Note: this is a special op-ed penned by Urgent 9 founder and physician, Dr. Manuel Momjian. The article also appears in the Quarterly Mailer.
Doctors have spent the last half century distancing themselves from conversations regarding cost, because for most insured patients cost was simply not an issue. Traditionally, a doctor would order testing or treatments, and insurance companies would pay the whole bill. To most millennials this might seem incredible, but health insurance companies used to be pretty good at paying the bills. The insurance industry of yesteryear was comprised of some of the most respected institutions in this country, and created the foundation for our traditional high standard of living. These companies were so good that doctors ‘unlearned’ how to talk to patients about the costs of care. Some even chose to deny care to patients without insurance, because conversations were too complex. Uninsured patients instead were directed to many of our safety net hospitals or government subsidized programs. So, doctors had it easy: they would happily see insured patients, and anyone else would be referred out of their office.
Now, the healthcare landscape has changed substantially — and doctors are struggling to find a way to discuss an even more complex and expensive system than the one they inherited. Unfortunately, today’s health insurance industry does not pay patients’ entire bills; sometimes refusing to pay anything until high deductibles are met. Also, the number of patients receiving government subsidized care has reached unbelievably high levels, making these services essentially useless… or dangerously slow. So now, doctors have to learn how to talk to patients regarding cost again.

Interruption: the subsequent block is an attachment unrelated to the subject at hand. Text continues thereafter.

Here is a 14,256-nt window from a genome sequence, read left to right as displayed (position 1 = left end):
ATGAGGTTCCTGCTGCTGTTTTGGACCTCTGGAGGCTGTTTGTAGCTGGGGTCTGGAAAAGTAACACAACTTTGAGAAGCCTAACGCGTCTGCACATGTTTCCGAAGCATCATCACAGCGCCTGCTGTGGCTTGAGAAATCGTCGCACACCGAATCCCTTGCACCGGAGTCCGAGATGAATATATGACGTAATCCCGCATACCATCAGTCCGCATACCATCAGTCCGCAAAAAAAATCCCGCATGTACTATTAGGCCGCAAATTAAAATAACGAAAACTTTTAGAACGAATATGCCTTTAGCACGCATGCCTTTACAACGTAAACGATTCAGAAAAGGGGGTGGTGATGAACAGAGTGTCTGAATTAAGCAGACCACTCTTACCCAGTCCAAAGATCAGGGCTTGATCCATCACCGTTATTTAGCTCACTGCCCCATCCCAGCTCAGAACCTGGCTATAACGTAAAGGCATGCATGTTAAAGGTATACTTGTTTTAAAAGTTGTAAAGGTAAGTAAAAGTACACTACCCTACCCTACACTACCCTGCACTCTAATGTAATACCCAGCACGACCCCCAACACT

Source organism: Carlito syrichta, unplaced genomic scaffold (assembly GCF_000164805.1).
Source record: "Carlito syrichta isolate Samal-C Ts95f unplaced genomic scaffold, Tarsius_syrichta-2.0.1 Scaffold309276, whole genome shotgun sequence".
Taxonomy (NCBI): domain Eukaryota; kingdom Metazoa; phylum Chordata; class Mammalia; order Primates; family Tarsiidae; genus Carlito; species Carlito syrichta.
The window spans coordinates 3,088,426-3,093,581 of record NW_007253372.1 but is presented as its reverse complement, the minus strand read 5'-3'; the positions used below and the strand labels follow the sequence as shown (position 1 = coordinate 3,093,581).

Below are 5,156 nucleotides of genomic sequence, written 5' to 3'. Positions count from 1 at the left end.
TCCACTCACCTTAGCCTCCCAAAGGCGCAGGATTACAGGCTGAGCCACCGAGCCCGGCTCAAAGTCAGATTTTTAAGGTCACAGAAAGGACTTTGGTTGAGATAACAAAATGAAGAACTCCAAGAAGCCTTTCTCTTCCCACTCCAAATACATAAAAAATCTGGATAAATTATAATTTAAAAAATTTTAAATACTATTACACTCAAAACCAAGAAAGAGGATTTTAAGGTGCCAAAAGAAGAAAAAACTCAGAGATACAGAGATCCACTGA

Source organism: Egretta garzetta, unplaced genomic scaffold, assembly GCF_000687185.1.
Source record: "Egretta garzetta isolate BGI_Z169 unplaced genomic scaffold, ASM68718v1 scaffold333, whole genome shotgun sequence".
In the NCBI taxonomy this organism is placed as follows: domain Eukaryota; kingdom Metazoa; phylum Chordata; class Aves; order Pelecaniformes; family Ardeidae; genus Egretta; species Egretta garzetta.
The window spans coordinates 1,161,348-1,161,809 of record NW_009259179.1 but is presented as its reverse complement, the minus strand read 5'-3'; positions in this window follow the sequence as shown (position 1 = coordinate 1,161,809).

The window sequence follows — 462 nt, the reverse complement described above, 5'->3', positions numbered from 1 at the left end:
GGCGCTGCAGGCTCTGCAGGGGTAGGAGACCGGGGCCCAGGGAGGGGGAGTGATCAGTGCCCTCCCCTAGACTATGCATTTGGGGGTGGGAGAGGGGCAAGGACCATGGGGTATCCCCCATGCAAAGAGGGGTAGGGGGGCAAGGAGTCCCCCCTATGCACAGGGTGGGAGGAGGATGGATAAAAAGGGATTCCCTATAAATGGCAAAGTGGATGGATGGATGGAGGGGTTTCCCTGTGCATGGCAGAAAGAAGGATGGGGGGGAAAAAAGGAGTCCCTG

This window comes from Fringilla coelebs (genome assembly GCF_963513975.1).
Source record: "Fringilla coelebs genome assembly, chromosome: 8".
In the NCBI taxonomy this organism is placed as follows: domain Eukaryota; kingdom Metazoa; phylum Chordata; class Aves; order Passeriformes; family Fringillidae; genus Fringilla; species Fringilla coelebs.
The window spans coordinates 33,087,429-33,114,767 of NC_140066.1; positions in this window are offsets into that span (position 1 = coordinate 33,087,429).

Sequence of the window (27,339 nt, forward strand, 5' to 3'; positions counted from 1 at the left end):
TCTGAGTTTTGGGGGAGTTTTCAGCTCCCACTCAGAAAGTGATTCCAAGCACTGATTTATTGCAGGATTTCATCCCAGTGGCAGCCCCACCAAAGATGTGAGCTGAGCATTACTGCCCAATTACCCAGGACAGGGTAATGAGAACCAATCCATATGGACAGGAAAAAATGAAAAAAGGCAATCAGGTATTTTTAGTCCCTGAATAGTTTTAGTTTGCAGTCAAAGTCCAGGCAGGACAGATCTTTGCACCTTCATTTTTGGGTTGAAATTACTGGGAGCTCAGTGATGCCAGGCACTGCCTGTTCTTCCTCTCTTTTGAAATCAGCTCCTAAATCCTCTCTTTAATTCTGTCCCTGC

Can doctors answer cost questions in the exam room? The simple answer is that most doctors have little knowledge regarding the everyday prices of the services they recommend to their patients. Most of the time, services are performed outside a doctor’s office and the charges are only known to obscure billing departments. Also, details about your specific insurance contract are so incredibly complicated that doctors will have no idea what is covered by your insurance company. To figure out a patient’s responsibility usually requires a phone call to the insurance company, with hold times that can last 30-45 minutes. Doctors are paid so little by insurance companies that a long drawn out conversation regarding cost is simply impossible.
So what is someone to do in this situation? Do patients simply suck it up and blindly go into medical debt in order to rule out a possible medical problem? Unfortunately, this might be the only option for someone that refuses to go outside the constraints of his or her medical insurance. Believe it or not, most laboratory testing and diagnostic imaging are really not all that expensive if you pay cash for these tests. Once insurance companies are brought into the equation, the bills become unrealistically bloated.
This is exactly why I have founded Urgent 9, Urgent Care Center. Urgent 9 is one of the most comprehensive urgent care facilities in Southern California with its own imaging center and in-house laboratory. At Urgent 9, all of our prices are transparent and affordable. For example, at Urgent 9 patients can pay $299 for a basic CT scan. A similar study billed to the insurance company by your local hospital system could cost you as much as $6,000.
Doctors need to not only talk to patients regarding costs; they need to constructively offer solutions locally to battle rising prices of healthcare. The future of our healthcare depends on it.